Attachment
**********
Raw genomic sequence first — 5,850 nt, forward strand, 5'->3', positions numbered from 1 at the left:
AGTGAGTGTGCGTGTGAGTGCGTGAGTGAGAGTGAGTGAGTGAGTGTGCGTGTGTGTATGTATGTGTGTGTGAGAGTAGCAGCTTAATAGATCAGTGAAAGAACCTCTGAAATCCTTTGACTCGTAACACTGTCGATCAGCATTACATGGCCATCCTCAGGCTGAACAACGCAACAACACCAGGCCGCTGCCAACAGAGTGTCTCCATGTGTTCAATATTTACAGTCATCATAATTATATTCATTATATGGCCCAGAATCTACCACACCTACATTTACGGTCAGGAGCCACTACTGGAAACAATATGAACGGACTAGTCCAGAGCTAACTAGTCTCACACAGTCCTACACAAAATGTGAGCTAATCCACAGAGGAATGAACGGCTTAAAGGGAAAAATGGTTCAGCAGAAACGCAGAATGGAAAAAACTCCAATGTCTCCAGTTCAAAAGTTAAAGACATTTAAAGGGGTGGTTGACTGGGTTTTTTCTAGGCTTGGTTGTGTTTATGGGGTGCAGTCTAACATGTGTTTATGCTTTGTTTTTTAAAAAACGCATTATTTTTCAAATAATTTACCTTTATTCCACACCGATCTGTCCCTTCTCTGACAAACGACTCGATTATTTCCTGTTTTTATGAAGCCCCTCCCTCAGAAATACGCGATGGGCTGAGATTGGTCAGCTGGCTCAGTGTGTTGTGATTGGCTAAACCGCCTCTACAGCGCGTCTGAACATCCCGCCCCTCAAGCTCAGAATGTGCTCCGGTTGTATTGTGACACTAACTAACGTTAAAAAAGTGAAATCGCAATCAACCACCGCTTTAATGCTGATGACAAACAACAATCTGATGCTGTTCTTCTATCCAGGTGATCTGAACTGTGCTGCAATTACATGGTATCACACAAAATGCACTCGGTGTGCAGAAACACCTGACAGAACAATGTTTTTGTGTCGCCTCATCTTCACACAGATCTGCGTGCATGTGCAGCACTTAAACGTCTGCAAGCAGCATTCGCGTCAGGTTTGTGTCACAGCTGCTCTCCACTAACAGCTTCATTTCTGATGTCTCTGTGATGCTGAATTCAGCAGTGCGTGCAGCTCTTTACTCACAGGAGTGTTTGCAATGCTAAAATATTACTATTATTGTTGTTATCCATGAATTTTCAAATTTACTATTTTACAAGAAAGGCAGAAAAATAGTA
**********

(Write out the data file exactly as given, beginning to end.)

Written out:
Raw genomic sequence first — 5,850 nt, forward strand, 5'->3', positions numbered from 1 at the left:
AGTGAGTGTGCGTGTGAGTGCGTGAGTGAGAGTGAGTGAGTGAGTGTGCGTGTGTGTATGTATGTGTGTGTGAGAGTAGCAGCTTAATAGATCAGTGAAAGAACCTCTGAAATCCTTTGACTCGTAACACTGTCGATCAGCATTACATGGCCATCCTCAGGCTGAACAACGCAACAACACCAGGCCGCTGCCAACAGAGTGTCTCCATGTGTTCAATATTTACAGTCATCATAATTATATTCATTATATGGCCCAGAATCTACCACACCTACATTTACGGTCAGGAGCCACTACTGGAAACAATATGAACGGACTAGTCCAGAGCTAACTAGTCTCACACAGTCCTACACAAAATGTGAGCTAATCCACAGAGGAATGAACGGCTTAAAGGGAAAAATGGTTCAGCAGAAACGCAGAATGGAAAAAACTCCAATGTCTCCAGTTCAAAAGTTAAAGACATTTAAAGGGGTGGTTGACTGGGTTTTTTCTAGGCTTGGTTGTGTTTATGGGGTGCAGTCTAACATGTGTTTATGCTTTGTTTTTTAAAAAACGCATTATTTTTCAAATAATTTACCTTTATTCCACACCGATCTGTCCCTTCTCTGACAAACGACTCGATTATTTCCTGTTTTTATGAAGCCCCTCCCTCAGAAATACGCGATGGGCTGAGATTGGTCAGCTGGCTCAGTGTGTTGTGATTGGCTAAACCGCCTCTACAGCGCGTCTGAACATCCCGCCCCTCAAGCTCAGAATGTGCTCCGGTTGTATTGTGACACTAACTAACGTTAAAAAAGTGAAATCGCAATCAACCACCGCTTTAATGCTGATGACAAACAACAATCTGATGCTGTTCTTCTATCCAGGTGATCTGAACTGTGCTGCAATTACATGGTATCACACAAAATGCACTCGGTGTGCAGAAACACCTGACAGAACAATGTTTTTGTGTCGCCTCATCTTCACACAGATCTGCGTGCATGTGCAGCACTTAAACGTCTGCAAGCAGCATTCGCGTCAGGTTTGTGTCACAGCTGCTCTCCACTAACAGCTTCATTTCTGATGTCTCTGTGATGCTGAATTCAGCAGTGCGTGCAGCTCTTTACTCACAGGAGTGTTTGCAATGCTAAAATATTACTATTATTGTTGTTATCCATGAATTTTCAAATTTACTATTTTACAAGAAAGGCAGAAAAATAGTA